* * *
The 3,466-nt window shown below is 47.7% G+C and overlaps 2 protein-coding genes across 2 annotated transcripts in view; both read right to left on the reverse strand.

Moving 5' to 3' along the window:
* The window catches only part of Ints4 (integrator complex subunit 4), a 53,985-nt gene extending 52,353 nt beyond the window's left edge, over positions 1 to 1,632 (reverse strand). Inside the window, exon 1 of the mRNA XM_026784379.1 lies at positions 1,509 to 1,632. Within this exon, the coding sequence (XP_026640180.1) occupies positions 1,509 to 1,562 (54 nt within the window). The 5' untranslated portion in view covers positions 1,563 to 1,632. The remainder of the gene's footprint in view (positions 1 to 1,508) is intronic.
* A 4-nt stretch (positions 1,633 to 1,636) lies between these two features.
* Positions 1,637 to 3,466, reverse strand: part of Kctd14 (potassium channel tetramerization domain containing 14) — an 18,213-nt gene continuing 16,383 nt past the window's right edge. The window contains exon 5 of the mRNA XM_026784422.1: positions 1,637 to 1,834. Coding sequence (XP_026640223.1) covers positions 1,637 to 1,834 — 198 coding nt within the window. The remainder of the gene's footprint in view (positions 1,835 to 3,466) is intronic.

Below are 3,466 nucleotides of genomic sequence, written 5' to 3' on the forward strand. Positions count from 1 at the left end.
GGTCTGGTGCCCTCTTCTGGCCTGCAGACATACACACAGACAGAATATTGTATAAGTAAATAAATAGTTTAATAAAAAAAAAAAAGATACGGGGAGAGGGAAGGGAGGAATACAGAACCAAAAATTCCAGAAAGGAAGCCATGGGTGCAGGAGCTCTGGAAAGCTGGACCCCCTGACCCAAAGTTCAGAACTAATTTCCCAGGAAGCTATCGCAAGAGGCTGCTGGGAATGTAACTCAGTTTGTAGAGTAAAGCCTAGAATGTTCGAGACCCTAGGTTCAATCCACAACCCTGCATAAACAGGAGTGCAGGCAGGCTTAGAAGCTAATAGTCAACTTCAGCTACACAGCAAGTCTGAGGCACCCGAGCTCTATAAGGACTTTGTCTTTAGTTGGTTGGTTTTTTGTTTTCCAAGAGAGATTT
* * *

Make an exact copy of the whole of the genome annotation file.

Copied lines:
The 3,466-nt window shown below is 47.7% G+C and overlaps 2 protein-coding genes across 2 annotated transcripts in view; both read right to left on the reverse strand.

Moving 5' to 3' along the window:
* The window catches only part of Ints4 (integrator complex subunit 4), a 53,985-nt gene extending 52,353 nt beyond the window's left edge, over positions 1 to 1,632 (reverse strand). Inside the window, exon 1 of the mRNA XM_026784379.1 lies at positions 1,509 to 1,632. Within this exon, the coding sequence (XP_026640180.1) occupies positions 1,509 to 1,562 (54 nt within the window). The 5' untranslated portion in view covers positions 1,563 to 1,632. The remainder of the gene's footprint in view (positions 1 to 1,508) is intronic.
* A 4-nt stretch (positions 1,633 to 1,636) lies between these two features.
* Positions 1,637 to 3,466, reverse strand: part of Kctd14 (potassium channel tetramerization domain containing 14) — an 18,213-nt gene continuing 16,383 nt past the window's right edge. The window contains exon 5 of the mRNA XM_026784422.1: positions 1,637 to 1,834. Coding sequence (XP_026640223.1) covers positions 1,637 to 1,834 — 198 coding nt within the window. The remainder of the gene's footprint in view (positions 1,835 to 3,466) is intronic.

Below are 3,466 nucleotides of genomic sequence, written 5' to 3' on the forward strand. Positions count from 1 at the left end.
GGTCTGGTGCCCTCTTCTGGCCTGCAGACATACACACAGACAGAATATTGTATAAGTAAATAAATAGTTTAATAAAAAAAAAAAAGATACGGGGAGAGGGAAGGGAGGAATACAGAACCAAAAATTCCAGAAAGGAAGCCATGGGTGCAGGAGCTCTGGAAAGCTGGACCCCCTGACCCAAAGTTCAGAACTAATTTCCCAGGAAGCTATCGCAAGAGGCTGCTGGGAATGTAACTCAGTTTGTAGAGTAAAGCCTAGAATGTTCGAGACCCTAGGTTCAATCCACAACCCTGCATAAACAGGAGTGCAGGCAGGCTTAGAAGCTAATAGTCAACTTCAGCTACACAGCAAGTCTGAGGCACCCGAGCTCTATAAGGACTTTGTCTTTAGTTGGTTGGTTTTTTGTTTTCCAAGAGAGATTT